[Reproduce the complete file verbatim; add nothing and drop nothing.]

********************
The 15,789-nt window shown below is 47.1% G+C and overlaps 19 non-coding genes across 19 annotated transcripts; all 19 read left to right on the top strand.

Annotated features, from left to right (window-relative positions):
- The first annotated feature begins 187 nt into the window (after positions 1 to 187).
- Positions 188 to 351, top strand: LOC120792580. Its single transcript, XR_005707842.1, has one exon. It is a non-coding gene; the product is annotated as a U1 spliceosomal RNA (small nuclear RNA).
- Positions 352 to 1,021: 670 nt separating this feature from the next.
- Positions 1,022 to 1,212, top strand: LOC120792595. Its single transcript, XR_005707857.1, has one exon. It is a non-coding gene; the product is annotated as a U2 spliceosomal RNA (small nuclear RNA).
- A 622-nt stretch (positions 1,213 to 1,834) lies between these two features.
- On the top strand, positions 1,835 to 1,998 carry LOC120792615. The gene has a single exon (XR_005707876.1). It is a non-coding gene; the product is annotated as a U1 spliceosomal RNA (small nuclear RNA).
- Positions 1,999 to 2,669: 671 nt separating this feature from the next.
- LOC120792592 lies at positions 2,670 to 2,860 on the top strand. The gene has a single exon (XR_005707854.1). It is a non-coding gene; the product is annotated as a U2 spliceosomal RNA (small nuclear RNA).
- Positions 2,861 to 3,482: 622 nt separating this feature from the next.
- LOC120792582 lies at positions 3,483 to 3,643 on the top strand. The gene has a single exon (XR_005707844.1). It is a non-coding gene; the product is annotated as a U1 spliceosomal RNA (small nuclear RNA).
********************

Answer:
The 15,789-nt window shown below is 47.1% G+C and overlaps 19 non-coding genes across 19 annotated transcripts; all 19 read left to right on the top strand.

Annotated features, from left to right (window-relative positions):
- The first annotated feature begins 187 nt into the window (after positions 1 to 187).
- Positions 188 to 351, top strand: LOC120792580. Its single transcript, XR_005707842.1, has one exon. It is a non-coding gene; the product is annotated as a U1 spliceosomal RNA (small nuclear RNA).
- Positions 352 to 1,021: 670 nt separating this feature from the next.
- Positions 1,022 to 1,212, top strand: LOC120792595. Its single transcript, XR_005707857.1, has one exon. It is a non-coding gene; the product is annotated as a U2 spliceosomal RNA (small nuclear RNA).
- A 622-nt stretch (positions 1,213 to 1,834) lies between these two features.
- On the top strand, positions 1,835 to 1,998 carry LOC120792615. The gene has a single exon (XR_005707876.1). It is a non-coding gene; the product is annotated as a U1 spliceosomal RNA (small nuclear RNA).
- Positions 1,999 to 2,669: 671 nt separating this feature from the next.
- LOC120792592 lies at positions 2,670 to 2,860 on the top strand. The gene has a single exon (XR_005707854.1). It is a non-coding gene; the product is annotated as a U2 spliceosomal RNA (small nuclear RNA).
- Positions 2,861 to 3,482: 622 nt separating this feature from the next.
- LOC120792582 lies at positions 3,483 to 3,643 on the top strand. The gene has a single exon (XR_005707844.1). It is a non-coding gene; the product is annotated as a U1 spliceosomal RNA (small nuclear RNA).